For several decades, the Americas have actively sought to engage other regions of the world.
Africa’s robust economic growth will be a cause for celebration at the U.S.-Africa Leaders’ summit in August. Only East and South Asia have grown faster than sub-Saharan Africa since 2002.
When one thinks of the relationship between Europe and Africa today, two images that come to mind are of French military forces intervening in the Sahel region and Libyan immigrants attempting to reach the Italian island of Lampedusa on unnavigable vessels.
The U.S.-Africa Leaders’ Summit, being hosted by President Barack Obama in August 2014, acknowledges the increasing strategic, economic, and diplomatic importance of Africa and signals a desire by the United States to step up its engagement with one of the world’s fastest-growing regions.
This Monday, June 30, Chilean president Michelle Bachelet will be in Washington, D.C., to meet with U.S. president Barack Obama. This is her first visit to the United States since she was reelected (for her second, nonconsecutive term) in December of 2013. President Bachelet assumed office last March and has successfully finalized many important initiatives as part of her promise to fulfill 50 commitments within her first 100 days in office.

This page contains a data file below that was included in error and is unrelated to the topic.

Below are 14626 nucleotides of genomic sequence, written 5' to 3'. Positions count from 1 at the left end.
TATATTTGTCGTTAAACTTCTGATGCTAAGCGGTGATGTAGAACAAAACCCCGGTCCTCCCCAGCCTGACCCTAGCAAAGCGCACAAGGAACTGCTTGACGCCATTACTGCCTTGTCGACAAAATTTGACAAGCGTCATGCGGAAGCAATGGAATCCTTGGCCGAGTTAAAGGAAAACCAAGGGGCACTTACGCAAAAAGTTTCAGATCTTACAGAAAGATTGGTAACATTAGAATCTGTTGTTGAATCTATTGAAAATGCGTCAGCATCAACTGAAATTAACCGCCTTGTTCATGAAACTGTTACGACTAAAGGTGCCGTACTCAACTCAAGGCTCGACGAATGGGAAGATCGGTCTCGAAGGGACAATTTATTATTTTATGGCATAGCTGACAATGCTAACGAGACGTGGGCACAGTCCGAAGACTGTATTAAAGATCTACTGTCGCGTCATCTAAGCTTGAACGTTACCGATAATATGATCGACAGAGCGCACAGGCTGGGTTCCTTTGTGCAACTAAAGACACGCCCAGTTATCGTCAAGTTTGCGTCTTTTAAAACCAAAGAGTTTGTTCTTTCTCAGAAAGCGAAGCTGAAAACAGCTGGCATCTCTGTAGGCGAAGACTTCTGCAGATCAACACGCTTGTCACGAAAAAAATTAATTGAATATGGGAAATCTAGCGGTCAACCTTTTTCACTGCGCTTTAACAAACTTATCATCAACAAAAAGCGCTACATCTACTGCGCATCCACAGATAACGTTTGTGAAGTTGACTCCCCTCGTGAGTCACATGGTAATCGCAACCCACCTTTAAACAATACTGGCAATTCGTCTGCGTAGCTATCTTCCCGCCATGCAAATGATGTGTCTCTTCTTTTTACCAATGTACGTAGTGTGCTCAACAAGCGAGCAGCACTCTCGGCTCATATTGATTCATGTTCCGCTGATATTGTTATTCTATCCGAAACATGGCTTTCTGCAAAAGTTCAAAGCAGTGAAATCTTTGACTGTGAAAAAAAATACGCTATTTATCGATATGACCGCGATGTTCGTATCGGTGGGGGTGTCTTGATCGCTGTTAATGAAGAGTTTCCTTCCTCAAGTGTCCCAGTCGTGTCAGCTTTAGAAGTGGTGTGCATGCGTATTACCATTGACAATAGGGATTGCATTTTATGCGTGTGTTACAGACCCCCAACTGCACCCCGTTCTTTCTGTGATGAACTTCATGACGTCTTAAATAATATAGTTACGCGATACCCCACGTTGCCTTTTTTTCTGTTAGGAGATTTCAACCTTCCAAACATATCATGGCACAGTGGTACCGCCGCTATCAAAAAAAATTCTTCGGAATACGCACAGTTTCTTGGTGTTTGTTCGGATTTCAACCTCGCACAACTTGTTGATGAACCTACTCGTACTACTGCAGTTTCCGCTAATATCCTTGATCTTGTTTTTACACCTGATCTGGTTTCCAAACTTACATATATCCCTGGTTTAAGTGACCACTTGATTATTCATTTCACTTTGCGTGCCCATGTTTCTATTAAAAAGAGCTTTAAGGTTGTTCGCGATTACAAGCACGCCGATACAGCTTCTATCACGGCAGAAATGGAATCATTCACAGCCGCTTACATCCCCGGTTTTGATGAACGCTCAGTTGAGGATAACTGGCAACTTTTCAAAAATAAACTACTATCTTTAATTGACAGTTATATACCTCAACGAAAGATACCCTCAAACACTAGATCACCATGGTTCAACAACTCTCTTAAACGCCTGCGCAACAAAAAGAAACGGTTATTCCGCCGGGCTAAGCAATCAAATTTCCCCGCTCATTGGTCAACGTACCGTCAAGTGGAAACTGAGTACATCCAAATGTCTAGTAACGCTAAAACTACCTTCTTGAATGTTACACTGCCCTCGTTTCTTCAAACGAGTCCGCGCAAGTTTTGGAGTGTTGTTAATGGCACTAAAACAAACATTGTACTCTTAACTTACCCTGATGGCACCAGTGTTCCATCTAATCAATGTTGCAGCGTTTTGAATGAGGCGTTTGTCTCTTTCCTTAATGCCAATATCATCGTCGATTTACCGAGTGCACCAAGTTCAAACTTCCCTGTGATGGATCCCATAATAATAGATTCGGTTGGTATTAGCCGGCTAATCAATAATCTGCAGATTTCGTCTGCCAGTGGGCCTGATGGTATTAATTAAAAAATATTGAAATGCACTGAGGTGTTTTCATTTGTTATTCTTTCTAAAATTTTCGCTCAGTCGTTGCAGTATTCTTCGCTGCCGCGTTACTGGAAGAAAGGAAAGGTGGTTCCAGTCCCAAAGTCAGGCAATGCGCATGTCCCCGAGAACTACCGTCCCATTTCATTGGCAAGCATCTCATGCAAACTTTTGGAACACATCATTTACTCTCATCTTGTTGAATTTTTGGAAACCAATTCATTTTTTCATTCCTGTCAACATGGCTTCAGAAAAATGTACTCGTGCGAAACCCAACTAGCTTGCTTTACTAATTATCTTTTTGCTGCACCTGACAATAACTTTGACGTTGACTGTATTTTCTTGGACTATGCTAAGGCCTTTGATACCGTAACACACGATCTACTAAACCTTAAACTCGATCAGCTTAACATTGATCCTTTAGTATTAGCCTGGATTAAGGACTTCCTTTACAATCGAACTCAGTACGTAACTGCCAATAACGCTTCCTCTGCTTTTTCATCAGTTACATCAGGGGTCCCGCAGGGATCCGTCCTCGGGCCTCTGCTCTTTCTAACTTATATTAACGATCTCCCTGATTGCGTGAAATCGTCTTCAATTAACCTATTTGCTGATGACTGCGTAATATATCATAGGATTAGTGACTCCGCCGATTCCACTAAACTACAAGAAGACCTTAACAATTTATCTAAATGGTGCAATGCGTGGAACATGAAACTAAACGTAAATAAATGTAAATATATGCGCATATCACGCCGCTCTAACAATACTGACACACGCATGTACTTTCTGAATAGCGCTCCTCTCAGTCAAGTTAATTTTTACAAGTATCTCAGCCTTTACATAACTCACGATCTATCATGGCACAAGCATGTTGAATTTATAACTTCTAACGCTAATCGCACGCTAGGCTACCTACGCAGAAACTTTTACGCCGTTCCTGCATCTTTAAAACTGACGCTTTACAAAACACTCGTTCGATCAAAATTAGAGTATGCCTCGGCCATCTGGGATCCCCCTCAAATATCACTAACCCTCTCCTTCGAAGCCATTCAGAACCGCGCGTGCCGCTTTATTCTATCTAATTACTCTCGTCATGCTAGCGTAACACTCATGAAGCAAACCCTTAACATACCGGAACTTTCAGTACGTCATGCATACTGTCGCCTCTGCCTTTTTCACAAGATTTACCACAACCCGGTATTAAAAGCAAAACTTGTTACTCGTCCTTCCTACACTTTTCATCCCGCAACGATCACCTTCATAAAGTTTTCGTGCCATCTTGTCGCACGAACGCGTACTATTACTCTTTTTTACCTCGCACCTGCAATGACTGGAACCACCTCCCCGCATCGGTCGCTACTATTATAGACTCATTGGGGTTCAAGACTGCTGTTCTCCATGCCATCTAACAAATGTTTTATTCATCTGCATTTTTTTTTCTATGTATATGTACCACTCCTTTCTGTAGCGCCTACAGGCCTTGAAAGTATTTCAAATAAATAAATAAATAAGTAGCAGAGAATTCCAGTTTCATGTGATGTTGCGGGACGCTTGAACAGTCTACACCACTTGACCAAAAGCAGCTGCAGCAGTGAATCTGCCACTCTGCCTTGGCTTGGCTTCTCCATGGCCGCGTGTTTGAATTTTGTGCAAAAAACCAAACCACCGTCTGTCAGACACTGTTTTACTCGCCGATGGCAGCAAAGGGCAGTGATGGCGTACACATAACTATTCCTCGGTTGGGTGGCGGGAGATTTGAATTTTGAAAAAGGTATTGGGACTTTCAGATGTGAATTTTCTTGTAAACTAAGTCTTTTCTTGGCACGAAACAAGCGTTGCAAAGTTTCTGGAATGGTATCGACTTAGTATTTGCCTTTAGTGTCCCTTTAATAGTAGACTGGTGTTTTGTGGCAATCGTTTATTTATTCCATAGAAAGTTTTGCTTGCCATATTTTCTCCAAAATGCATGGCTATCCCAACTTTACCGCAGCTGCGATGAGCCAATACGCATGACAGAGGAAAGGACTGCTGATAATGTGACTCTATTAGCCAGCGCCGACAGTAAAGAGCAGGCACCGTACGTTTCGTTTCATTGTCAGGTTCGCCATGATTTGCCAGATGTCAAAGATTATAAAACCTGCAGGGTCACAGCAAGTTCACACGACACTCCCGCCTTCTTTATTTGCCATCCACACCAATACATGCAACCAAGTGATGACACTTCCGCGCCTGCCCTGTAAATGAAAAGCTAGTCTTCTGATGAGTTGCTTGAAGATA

Amidst calls for unity in the face of major sectarian violence following the sudden occupation of several major cities in Iraq by the extreme radical Sunni group, the Islamic State of Iraq and Syria (ISIS), the Kurdistan Regional Government (KRG) in Erbil continues its efforts to transport and sell oil through Turkey independent of the central government in Baghdad led by Shia Prime Minister No
Q1: How is the recent escalation of violence in Iraq impacting global oil markets?
China’s reemergence as a great power over the next few decades represents the primary strategic challenge for the U.S.-Japan security alliance and for the East Asian security landscape writ large.
The third and final background report in the New Energy, New Geopolitics series, this report examines how the U.S. government is attempting to incorporate shale gas and tight oil developments into current U.S. energy and national security strategy. This strategy is still evolving, and going forward U.S.
The second background report in the New Energy, New Geopolitics series, this report lays out some of the geopolitical adjustments being made around the world in response to energy changes (both actual and perceived), and what these adjustments—in terms of energy markets and geopolitics—have meant for U.S. national security.